In 2018, you promised me Labour would vote against any 'deal' that did not satisfy all its six tests. This one comes nowhere near. You should keep you promise and urge Labour MPs to vote 'no' to Johnson's deal.

Yours,

John Withingon

Wednesday, 23 December 2020

Brexitwatch: WORLD EXCLUSIVE! that historic Johnson-Macron phone call.


 'Bonjour Emmanuel, j'ai un peu de difficulte, Brexit-wise, avec les tete-bangeurs de l'ERG.'

'Very good, mon ami, but let's parler anglais. You'll find it easier.'

'Right, well, look, You know that I know as well as you know that Brexit is a merde-show, and that no-deal is even merder. But if I do a deal, those ERG-ers are going to come looking for my guts pour faire les garters.'

'Ne t'inquiete pas. I have an idea. We give them a petite saveur.'

'Of what, French cooking? I can't see how that'll work. Still, I suppose anything's worth a try. But no garlic.'

'Non! Non! A petite saveur of no-deal!'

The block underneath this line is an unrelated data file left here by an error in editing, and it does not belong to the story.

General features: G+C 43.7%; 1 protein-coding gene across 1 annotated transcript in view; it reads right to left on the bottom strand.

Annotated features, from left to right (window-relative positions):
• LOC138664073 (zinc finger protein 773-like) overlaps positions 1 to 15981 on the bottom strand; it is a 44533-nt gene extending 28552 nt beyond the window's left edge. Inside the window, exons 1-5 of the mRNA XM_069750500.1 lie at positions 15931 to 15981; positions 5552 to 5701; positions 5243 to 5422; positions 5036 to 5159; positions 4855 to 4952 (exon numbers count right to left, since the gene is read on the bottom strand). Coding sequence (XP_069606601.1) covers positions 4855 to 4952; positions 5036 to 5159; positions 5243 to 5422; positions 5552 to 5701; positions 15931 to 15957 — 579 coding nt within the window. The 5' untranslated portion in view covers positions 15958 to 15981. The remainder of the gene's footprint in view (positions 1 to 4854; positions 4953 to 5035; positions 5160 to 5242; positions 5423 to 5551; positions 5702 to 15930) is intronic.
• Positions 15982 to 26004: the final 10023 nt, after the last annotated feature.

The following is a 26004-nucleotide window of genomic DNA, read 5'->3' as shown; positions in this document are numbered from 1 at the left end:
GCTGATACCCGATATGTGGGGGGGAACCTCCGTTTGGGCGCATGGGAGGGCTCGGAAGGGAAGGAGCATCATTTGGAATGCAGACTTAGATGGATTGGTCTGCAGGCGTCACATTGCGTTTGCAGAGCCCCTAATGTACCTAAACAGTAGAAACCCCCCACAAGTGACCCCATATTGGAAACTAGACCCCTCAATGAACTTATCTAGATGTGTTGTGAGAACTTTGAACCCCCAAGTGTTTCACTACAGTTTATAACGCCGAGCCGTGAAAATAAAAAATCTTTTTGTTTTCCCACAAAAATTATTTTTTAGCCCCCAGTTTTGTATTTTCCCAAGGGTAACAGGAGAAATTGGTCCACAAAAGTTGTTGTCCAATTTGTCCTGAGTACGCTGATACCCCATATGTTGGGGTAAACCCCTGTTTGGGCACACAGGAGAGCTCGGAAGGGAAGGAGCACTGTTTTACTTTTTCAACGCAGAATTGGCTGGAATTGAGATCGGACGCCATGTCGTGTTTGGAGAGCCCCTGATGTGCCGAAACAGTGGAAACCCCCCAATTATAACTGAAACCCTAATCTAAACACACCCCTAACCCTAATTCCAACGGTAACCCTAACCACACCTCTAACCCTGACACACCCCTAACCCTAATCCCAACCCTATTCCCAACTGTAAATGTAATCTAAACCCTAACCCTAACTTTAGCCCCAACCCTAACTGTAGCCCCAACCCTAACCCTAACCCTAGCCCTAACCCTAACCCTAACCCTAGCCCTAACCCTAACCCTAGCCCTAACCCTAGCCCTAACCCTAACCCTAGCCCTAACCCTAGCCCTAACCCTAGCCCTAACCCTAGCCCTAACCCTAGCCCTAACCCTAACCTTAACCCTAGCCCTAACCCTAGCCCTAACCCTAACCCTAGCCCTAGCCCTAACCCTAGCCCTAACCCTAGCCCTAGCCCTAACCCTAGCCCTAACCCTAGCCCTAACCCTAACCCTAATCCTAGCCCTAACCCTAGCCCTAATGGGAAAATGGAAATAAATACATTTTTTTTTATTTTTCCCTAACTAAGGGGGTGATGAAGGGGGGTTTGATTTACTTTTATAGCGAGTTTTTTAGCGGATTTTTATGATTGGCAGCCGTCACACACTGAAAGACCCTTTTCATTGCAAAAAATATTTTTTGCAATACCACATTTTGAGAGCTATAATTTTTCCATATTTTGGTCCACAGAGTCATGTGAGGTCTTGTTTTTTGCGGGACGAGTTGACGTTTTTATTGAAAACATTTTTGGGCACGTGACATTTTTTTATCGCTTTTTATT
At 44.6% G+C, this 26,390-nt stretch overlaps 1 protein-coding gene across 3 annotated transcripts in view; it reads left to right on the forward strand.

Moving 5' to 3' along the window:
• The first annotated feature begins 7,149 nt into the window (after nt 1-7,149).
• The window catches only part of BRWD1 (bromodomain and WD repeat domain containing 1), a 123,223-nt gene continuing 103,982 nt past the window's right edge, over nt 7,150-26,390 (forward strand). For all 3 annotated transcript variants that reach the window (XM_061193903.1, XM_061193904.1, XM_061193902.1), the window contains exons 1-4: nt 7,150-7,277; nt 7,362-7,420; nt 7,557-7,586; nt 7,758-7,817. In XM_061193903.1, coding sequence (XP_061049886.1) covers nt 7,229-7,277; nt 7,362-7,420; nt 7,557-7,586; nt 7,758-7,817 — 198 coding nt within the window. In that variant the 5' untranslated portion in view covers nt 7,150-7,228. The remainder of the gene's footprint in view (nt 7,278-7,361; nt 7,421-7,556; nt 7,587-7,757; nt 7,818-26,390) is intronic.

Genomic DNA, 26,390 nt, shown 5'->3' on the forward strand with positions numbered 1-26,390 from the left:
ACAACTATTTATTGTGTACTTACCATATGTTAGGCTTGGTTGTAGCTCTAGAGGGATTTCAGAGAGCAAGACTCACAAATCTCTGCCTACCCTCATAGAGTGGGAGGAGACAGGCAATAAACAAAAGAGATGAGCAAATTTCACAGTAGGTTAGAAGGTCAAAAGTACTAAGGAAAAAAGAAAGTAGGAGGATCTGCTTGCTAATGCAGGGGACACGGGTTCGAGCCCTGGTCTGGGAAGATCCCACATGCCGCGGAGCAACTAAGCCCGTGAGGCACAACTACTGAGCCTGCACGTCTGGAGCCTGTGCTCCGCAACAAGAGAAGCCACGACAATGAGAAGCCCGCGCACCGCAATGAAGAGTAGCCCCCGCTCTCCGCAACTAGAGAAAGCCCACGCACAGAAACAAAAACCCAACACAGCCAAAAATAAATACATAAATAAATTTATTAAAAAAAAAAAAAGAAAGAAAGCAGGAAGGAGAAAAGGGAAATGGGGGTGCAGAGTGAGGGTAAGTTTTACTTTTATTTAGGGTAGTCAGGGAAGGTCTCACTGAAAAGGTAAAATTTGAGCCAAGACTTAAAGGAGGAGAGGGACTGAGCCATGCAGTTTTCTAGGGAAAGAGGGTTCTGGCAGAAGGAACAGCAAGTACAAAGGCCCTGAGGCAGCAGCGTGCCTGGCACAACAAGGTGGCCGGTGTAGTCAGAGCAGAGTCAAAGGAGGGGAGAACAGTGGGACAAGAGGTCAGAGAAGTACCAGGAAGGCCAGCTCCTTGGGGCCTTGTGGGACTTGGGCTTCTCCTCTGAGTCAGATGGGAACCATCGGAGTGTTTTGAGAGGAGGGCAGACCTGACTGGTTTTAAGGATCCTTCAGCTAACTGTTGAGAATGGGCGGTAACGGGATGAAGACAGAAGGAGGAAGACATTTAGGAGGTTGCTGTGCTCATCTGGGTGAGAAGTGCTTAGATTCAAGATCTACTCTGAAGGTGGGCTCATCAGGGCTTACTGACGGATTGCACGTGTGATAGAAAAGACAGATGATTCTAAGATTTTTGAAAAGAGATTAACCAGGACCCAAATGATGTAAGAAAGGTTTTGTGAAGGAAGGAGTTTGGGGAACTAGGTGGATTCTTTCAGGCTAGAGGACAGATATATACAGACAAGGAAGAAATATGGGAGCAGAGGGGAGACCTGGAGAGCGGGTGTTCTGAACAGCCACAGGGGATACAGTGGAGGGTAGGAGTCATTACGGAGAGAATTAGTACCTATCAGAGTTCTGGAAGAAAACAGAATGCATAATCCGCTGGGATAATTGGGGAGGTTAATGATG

'You mean confront them with reality! Mmmm, never thought of that, but how?'

'Well. This new variety of the Covid virus that is making you British get your culotte un peu twiste par le present. What if I were to use that as an occasion pour fermer the border. Proteger la France! Take back control, as you might say.'

'Mmmmm, yes. Lorries grind to a halt, park on every verge and pavement in Kent, village gardens turned to public toilets, impenetrable tailbacks miles long! Any Brits not driven mad by Brexit might start wondering if the ERG-ers are barmy!'

'And the opposition to a deal va disparaitre dans les airs.'

 'Vanish into thin air! Like Brexit promises the morning after the referendum. Brilliant! Why hadn't I thought of that?'

'Do you want me to answer that question'

'Er, no. Tu m'as sauvee la vie! Ferme la porte, et les ports, of course. Merci, Emmanuel.'

'Je t'en prie. Bye, bye no-deal. Hello surrender, er, pardon, world-beating agreement. Au revoir.'